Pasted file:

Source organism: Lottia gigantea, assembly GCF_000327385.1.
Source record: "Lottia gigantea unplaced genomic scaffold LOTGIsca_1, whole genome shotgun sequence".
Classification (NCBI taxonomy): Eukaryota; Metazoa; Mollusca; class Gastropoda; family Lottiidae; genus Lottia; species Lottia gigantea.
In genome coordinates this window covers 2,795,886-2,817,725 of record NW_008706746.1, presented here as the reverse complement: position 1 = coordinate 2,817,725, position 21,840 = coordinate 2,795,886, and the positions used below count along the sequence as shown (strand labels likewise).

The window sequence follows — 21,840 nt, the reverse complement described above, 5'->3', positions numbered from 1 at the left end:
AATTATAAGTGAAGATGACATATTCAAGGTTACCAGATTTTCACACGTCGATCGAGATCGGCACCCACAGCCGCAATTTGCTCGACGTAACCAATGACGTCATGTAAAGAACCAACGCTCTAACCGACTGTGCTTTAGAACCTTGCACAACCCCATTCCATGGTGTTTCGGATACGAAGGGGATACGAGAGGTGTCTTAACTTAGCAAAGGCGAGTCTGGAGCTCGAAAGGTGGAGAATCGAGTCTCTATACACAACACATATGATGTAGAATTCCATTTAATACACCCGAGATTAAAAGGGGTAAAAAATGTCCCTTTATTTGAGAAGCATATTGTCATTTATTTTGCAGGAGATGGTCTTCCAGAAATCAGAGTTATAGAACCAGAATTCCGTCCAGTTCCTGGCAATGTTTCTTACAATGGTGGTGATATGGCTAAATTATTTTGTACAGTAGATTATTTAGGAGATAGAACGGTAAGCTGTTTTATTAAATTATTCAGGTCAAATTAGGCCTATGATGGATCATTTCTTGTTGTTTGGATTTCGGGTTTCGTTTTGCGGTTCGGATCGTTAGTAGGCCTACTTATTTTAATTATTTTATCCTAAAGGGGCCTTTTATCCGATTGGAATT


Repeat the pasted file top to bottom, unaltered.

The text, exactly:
Source organism: Lottia gigantea, assembly GCF_000327385.1.
Source record: "Lottia gigantea unplaced genomic scaffold LOTGIsca_1, whole genome shotgun sequence".
Classification (NCBI taxonomy): Eukaryota; Metazoa; Mollusca; class Gastropoda; family Lottiidae; genus Lottia; species Lottia gigantea.
In genome coordinates this window covers 2,795,886-2,817,725 of record NW_008706746.1, presented here as the reverse complement: position 1 = coordinate 2,817,725, position 21,840 = coordinate 2,795,886, and the positions used below count along the sequence as shown (strand labels likewise).

The window sequence follows — 21,840 nt, the reverse complement described above, 5'->3', positions numbered from 1 at the left end:
AATTATAAGTGAAGATGACATATTCAAGGTTACCAGATTTTCACACGTCGATCGAGATCGGCACCCACAGCCGCAATTTGCTCGACGTAACCAATGACGTCATGTAAAGAACCAACGCTCTAACCGACTGTGCTTTAGAACCTTGCACAACCCCATTCCATGGTGTTTCGGATACGAAGGGGATACGAGAGGTGTCTTAACTTAGCAAAGGCGAGTCTGGAGCTCGAAAGGTGGAGAATCGAGTCTCTATACACAACACATATGATGTAGAATTCCATTTAATACACCCGAGATTAAAAGGGGTAAAAAATGTCCCTTTATTTGAGAAGCATATTGTCATTTATTTTGCAGGAGATGGTCTTCCAGAAATCAGAGTTATAGAACCAGAATTCCGTCCAGTTCCTGGCAATGTTTCTTACAATGGTGGTGATATGGCTAAATTATTTTGTACAGTAGATTATTTAGGAGATAGAACGGTAAGCTGTTTTATTAAATTATTCAGGTCAAATTAGGCCTATGATGGATCATTTCTTGTTGTTTGGATTTCGGGTTTCGTTTTGCGGTTCGGATCGTTAGTAGGCCTACTTATTTTAATTATTTTATCCTAAAGGGGCCTTTTATCCGATTGGAATT